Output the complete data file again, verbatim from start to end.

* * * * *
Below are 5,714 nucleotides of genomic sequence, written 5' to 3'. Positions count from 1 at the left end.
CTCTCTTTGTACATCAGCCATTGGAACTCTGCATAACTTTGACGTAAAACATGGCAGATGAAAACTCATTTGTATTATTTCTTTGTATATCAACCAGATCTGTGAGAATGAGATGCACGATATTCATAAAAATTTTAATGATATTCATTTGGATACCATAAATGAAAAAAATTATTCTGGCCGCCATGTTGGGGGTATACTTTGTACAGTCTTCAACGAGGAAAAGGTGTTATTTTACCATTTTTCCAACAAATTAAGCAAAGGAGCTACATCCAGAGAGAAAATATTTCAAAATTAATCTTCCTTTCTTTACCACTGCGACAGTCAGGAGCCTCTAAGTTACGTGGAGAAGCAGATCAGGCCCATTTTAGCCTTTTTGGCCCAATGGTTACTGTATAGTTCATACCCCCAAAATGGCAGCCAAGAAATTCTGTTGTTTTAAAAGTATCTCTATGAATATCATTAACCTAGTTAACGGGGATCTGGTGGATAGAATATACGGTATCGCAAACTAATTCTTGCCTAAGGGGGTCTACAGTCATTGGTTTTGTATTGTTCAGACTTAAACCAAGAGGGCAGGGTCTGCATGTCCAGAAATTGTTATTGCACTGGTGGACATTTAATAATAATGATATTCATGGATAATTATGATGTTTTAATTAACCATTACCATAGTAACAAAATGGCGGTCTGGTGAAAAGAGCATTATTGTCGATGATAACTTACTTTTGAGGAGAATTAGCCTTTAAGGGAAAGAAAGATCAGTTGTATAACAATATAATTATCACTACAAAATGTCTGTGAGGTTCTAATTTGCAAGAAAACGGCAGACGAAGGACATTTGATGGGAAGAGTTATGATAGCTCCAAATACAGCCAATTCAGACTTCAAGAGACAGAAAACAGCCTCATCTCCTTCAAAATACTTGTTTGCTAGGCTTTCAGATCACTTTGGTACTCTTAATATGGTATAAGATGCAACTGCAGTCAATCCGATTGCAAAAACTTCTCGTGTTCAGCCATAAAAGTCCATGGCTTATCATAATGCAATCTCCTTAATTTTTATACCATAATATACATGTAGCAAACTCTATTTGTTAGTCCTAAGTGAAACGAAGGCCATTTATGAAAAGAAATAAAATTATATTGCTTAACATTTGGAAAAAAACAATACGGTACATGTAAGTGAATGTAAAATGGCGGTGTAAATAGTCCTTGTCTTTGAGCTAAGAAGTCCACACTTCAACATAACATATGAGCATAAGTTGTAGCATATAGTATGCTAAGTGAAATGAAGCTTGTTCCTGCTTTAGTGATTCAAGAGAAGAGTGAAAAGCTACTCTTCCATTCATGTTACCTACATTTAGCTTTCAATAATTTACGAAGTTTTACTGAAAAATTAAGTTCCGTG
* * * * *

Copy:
Below are 5,714 nucleotides of genomic sequence, written 5' to 3'. Positions count from 1 at the left end.
CTCTCTTTGTACATCAGCCATTGGAACTCTGCATAACTTTGACGTAAAACATGGCAGATGAAAACTCATTTGTATTATTTCTTTGTATATCAACCAGATCTGTGAGAATGAGATGCACGATATTCATAAAAATTTTAATGATATTCATTTGGATACCATAAATGAAAAAAATTATTCTGGCCGCCATGTTGGGGGTATACTTTGTACAGTCTTCAACGAGGAAAAGGTGTTATTTTACCATTTTTCCAACAAATTAAGCAAAGGAGCTACATCCAGAGAGAAAATATTTCAAAATTAATCTTCCTTTCTTTACCACTGCGACAGTCAGGAGCCTCTAAGTTACGTGGAGAAGCAGATCAGGCCCATTTTAGCCTTTTTGGCCCAATGGTTACTGTATAGTTCATACCCCCAAAATGGCAGCCAAGAAATTCTGTTGTTTTAAAAGTATCTCTATGAATATCATTAACCTAGTTAACGGGGATCTGGTGGATAGAATATACGGTATCGCAAACTAATTCTTGCCTAAGGGGGTCTACAGTCATTGGTTTTGTATTGTTCAGACTTAAACCAAGAGGGCAGGGTCTGCATGTCCAGAAATTGTTATTGCACTGGTGGACATTTAATAATAATGATATTCATGGATAATTATGATGTTTTAATTAACCATTACCATAGTAACAAAATGGCGGTCTGGTGAAAAGAGCATTATTGTCGATGATAACTTACTTTTGAGGAGAATTAGCCTTTAAGGGAAAGAAAGATCAGTTGTATAACAATATAATTATCACTACAAAATGTCTGTGAGGTTCTAATTTGCAAGAAAACGGCAGACGAAGGACATTTGATGGGAAGAGTTATGATAGCTCCAAATACAGCCAATTCAGACTTCAAGAGACAGAAAACAGCCTCATCTCCTTCAAAATACTTGTTTGCTAGGCTTTCAGATCACTTTGGTACTCTTAATATGGTATAAGATGCAACTGCAGTCAATCCGATTGCAAAAACTTCTCGTGTTCAGCCATAAAAGTCCATGGCTTATCATAATGCAATCTCCTTAATTTTTATACCATAATATACATGTAGCAAACTCTATTTGTTAGTCCTAAGTGAAACGAAGGCCATTTATGAAAAGAAATAAAATTATATTGCTTAACATTTGGAAAAAAACAATACGGTACATGTAAGTGAATGTAAAATGGCGGTGTAAATAGTCCTTGTCTTTGAGCTAAGAAGTCCACACTTCAACATAACATATGAGCATAAGTTGTAGCATATAGTATGCTAAGTGAAATGAAGCTTGTTCCTGCTTTAGTGATTCAAGAGAAGAGTGAAAAGCTACTCTTCCATTCATGTTACCTACATTTAGCTTTCAATAATTTACGAAGTTTTACTGAAAAATTAAGTTCCGTG